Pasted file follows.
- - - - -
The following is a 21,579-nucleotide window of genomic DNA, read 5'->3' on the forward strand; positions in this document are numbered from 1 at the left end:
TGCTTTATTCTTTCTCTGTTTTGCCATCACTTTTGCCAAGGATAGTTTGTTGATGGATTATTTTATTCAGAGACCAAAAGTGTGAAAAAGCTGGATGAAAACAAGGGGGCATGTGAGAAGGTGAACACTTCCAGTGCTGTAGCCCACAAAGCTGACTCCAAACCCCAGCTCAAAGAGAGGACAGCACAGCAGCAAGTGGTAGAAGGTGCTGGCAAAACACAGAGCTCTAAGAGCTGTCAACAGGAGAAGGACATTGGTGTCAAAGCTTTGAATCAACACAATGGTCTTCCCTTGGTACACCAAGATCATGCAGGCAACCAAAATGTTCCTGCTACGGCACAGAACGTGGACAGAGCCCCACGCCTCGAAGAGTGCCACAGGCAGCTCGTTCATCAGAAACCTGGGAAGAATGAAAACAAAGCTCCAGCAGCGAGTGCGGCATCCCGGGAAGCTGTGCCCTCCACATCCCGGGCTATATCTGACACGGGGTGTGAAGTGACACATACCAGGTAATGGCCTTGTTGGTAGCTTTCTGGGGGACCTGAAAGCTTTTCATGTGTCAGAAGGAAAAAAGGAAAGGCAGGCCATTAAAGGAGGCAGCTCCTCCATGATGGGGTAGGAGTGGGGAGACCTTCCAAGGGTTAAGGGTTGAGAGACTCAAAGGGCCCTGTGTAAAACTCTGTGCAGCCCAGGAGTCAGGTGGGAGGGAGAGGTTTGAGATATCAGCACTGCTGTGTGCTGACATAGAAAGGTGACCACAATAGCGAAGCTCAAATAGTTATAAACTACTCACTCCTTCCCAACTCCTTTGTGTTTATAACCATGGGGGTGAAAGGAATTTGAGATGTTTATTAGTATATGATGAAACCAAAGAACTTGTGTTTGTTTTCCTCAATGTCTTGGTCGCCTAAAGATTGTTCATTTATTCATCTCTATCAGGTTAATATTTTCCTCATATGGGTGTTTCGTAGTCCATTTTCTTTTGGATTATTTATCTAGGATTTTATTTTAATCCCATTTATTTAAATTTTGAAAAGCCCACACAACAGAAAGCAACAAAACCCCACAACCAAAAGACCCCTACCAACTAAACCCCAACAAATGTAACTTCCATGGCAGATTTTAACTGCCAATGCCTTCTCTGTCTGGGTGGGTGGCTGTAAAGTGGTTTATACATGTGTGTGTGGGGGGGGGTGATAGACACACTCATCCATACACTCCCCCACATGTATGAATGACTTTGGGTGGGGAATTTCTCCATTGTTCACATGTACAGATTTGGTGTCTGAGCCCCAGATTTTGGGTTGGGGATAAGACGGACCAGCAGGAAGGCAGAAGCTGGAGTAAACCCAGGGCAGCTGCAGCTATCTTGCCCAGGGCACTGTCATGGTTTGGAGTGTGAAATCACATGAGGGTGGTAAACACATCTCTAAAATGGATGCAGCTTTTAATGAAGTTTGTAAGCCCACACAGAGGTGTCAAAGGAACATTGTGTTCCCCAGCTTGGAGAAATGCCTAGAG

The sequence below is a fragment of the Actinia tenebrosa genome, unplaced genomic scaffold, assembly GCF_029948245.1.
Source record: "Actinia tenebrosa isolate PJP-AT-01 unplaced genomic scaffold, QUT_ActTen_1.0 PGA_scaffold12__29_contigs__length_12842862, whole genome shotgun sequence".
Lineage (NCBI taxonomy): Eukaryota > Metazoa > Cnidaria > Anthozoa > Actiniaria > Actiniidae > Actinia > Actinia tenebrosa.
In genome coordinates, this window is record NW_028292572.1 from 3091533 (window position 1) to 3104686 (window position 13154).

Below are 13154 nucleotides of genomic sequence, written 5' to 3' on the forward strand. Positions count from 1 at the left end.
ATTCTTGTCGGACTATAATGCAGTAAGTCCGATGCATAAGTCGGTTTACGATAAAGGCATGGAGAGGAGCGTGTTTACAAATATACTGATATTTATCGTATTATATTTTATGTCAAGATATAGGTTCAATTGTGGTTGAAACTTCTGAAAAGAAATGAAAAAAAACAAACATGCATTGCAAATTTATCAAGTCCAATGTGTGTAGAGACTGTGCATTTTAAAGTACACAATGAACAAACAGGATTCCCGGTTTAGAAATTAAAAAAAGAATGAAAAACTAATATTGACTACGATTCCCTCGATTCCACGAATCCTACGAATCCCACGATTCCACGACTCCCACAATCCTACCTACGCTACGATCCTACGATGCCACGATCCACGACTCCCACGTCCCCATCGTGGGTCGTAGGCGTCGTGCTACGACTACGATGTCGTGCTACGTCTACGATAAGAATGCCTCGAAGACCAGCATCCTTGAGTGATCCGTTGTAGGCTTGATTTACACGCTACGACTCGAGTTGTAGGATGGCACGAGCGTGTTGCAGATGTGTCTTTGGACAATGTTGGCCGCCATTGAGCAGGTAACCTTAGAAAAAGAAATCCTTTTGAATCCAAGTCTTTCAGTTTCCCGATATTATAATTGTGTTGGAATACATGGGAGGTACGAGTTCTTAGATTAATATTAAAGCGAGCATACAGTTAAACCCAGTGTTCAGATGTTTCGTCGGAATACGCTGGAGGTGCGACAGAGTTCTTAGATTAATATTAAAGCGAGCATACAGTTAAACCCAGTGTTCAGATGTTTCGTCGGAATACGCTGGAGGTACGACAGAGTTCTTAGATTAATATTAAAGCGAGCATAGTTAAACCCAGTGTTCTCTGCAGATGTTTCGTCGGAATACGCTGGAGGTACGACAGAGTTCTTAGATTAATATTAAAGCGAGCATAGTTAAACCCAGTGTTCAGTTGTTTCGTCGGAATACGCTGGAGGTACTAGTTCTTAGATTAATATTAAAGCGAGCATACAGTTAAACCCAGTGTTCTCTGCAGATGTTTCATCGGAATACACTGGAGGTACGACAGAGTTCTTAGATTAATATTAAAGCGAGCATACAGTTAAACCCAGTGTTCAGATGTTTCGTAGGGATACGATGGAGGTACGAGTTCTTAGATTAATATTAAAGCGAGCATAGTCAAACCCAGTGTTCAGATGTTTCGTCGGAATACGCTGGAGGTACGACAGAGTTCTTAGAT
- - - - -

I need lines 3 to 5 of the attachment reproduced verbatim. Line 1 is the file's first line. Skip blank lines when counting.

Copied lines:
The sequence below is a fragment of the Actinia tenebrosa genome, unplaced genomic scaffold, assembly GCF_029948245.1.
Source record: "Actinia tenebrosa isolate PJP-AT-01 unplaced genomic scaffold, QUT_ActTen_1.0 PGA_scaffold12__29_contigs__length_12842862, whole genome shotgun sequence".
Lineage (NCBI taxonomy): Eukaryota > Metazoa > Cnidaria > Anthozoa > Actiniaria > Actiniidae > Actinia > Actinia tenebrosa.